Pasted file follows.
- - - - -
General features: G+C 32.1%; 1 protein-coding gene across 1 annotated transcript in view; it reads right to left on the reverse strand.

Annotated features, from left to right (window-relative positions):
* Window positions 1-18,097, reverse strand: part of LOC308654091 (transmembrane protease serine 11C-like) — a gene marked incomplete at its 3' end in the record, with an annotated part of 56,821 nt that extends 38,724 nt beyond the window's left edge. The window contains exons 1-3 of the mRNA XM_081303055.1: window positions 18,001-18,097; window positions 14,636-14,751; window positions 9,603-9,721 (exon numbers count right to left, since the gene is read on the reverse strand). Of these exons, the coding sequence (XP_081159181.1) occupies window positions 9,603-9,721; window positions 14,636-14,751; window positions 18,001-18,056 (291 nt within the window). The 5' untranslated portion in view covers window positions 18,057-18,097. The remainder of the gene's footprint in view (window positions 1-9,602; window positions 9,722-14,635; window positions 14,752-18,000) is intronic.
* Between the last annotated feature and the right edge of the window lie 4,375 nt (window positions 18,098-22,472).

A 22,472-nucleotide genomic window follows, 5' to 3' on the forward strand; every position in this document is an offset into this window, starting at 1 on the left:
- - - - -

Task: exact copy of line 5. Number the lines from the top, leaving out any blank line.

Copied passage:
A 22,472-nucleotide genomic window follows, 5' to 3' on the forward strand; every position in this document is an offset into this window, starting at 1 on the left: